While sagging credit conditions were initially responsible for the weakened commercial real estate capital markets, today poor and declining fundamentals are adding to the problem, according to Reis economist Ryan Severino.

“The decline in transaction volume and transaction prices is broad-based, consistent with continuing weakness in property fundamentals as well as little improvement in credit availability,” said Severino during the New York-based research firm’s third-quarter capital markets briefing today. “Neither of these is likely to improve in the immediate future so we should expect volumes and prices to remain depressed for some time, even if the pace of decline slows.”

Moody’s Economy.com projects unemployment to peak at 10.6% in 2010. The impact on demand for commercial real estate space will result in peak vacancy rates of 18% for the office sector and 8.3% for apartments in 2010, according to Reis. Retail vacancies are not expected to peak until 2011 when they reach 12.5%, but Reis anticipates no recovery for the sector until 2012 “at the earliest.”

Meanwhile, transactions by dollar volume for single-asset sales of office, apartment, retail and industrial properties valued at $2 million or more fell to $6.86 billion at the end of the third quarter this year, down 73.7% from $26.10 billion over the same period last year.

The lack of available debt from the commercial mortgage-backed securities (CMBS) market has had a major negative impact on deal volume. Severino points out that at its apex, CMBS accounted for slightly more than 30% of the total $3.5 trillion in commercial mortgage debt outstanding. In the second quarter of this year, asset-backed securities added up to just $714 billion (21% of total debt outstanding), down from $759 billion a year earlier.

“Nonetheless, we have actually observed a year-over-year increase in commercial real estate debt outstanding,” adds Severino. “The increased lending activity of commercial banks over the last year more than compensated for the decreased lending activity across all other lending segments.”

At the end of the second quarter, commercial banks’ debt outstanding rose to $1.55 trillion, up from $1.46 trillion in the prior year, an $89 billion increase.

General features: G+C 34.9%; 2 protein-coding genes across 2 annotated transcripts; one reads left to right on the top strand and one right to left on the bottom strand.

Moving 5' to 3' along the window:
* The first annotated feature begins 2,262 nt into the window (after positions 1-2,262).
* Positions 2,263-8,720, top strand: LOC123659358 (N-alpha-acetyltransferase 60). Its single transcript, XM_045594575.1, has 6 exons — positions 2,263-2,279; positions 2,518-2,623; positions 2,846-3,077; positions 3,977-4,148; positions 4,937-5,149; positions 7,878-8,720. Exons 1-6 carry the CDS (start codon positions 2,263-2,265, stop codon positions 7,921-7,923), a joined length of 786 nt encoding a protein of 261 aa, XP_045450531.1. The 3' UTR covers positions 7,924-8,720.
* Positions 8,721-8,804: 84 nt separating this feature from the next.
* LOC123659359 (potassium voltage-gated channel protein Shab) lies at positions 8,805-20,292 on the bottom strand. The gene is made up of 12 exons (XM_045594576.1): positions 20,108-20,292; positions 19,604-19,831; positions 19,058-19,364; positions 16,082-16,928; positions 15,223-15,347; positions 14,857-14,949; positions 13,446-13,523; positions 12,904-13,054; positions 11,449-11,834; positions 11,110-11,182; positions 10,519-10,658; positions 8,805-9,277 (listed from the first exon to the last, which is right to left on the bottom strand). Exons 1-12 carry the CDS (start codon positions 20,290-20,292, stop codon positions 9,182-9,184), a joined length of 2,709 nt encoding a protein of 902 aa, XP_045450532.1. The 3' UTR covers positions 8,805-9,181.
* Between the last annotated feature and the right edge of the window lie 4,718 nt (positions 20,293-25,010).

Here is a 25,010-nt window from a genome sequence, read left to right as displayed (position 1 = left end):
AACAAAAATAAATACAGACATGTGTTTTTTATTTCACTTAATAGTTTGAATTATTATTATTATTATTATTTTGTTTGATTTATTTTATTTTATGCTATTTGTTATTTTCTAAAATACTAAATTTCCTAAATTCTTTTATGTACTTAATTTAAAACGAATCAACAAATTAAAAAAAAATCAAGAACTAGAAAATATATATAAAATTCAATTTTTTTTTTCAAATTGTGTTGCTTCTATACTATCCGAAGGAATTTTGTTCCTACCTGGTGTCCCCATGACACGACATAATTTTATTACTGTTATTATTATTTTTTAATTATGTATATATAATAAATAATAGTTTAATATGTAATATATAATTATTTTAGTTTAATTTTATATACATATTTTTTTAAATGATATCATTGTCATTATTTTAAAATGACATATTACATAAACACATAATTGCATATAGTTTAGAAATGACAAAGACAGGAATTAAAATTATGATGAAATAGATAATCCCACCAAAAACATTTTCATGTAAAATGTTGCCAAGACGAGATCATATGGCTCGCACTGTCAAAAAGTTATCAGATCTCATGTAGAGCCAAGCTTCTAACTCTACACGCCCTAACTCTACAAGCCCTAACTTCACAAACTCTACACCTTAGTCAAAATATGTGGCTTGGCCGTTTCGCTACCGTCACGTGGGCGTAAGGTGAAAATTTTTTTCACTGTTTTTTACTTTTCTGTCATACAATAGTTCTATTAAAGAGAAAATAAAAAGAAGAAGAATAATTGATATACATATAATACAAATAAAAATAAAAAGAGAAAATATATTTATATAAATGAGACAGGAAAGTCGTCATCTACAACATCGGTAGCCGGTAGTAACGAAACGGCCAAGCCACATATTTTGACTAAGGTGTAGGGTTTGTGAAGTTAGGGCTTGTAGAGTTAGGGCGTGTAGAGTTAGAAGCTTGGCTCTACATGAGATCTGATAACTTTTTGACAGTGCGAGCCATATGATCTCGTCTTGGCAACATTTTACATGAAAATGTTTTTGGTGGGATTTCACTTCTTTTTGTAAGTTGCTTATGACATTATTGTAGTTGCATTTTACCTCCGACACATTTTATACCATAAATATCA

Commercial mortgage loan performance, however, has been less than stellar. The national delinquency rate for CMBS rose to just over 4.5% in the third quarter, says Severino, up 152 basis points from the previous quarter’s rate of 3%. Hospitality contributed the most to the increase due to the $4.8 billion default associated with the Extended Stay Hotels bankruptcy.

The good news is that CMBS AAA and BBB spreads over swaps have begun to stabilize, perhaps as investors take heart in the federal government’s Term Asset-Backed Securities Loan Facility (TALF) and Public-Private Investment Program (PPIP). “During the third quarter, AAA spreads fluctuated in the 500-600 basis point range as slightly greater market activity was interpreted as a sign of price stabilization for CMBS,” says Severino. “With TALF buttressing demand for super-senior paper, and PPIP supporting some interest in riskier tranches, spreads are at their lowest level of 2009.”

Shopping center real estate investment trust Developers Diversified Realty Corp.’s $400 million bond sale represents the first new CMBS issuance in more than a year, and part of that amount was TALF-eligible.

“October also marked the beginning of the government’s PPIP, with the U.S. Treasury announcing that five of its PPIP partnerships have lined up over $12 billion in private and federal money,” Severino explains. “These PPIP partnerships are designed to help banks shift toxic assets out of their balance sheets.”

Whether government programs or commercial bank lending will be enough to satisfy the $147 billion in commercial mortgage-backed security loans maturing over the next two years remains to be seen. Included in that volume is $89.9 billion in debt backed by five-year multifamily and retail loans originated during the aggressive, frothy years of 2005 to 2007.

“Despite the lending activity that we are currently observing,” says Severino, “unless credit availability improves, it is likely that a good portion of these loans maturing will seek extensions or be forced to enter default on maturity.”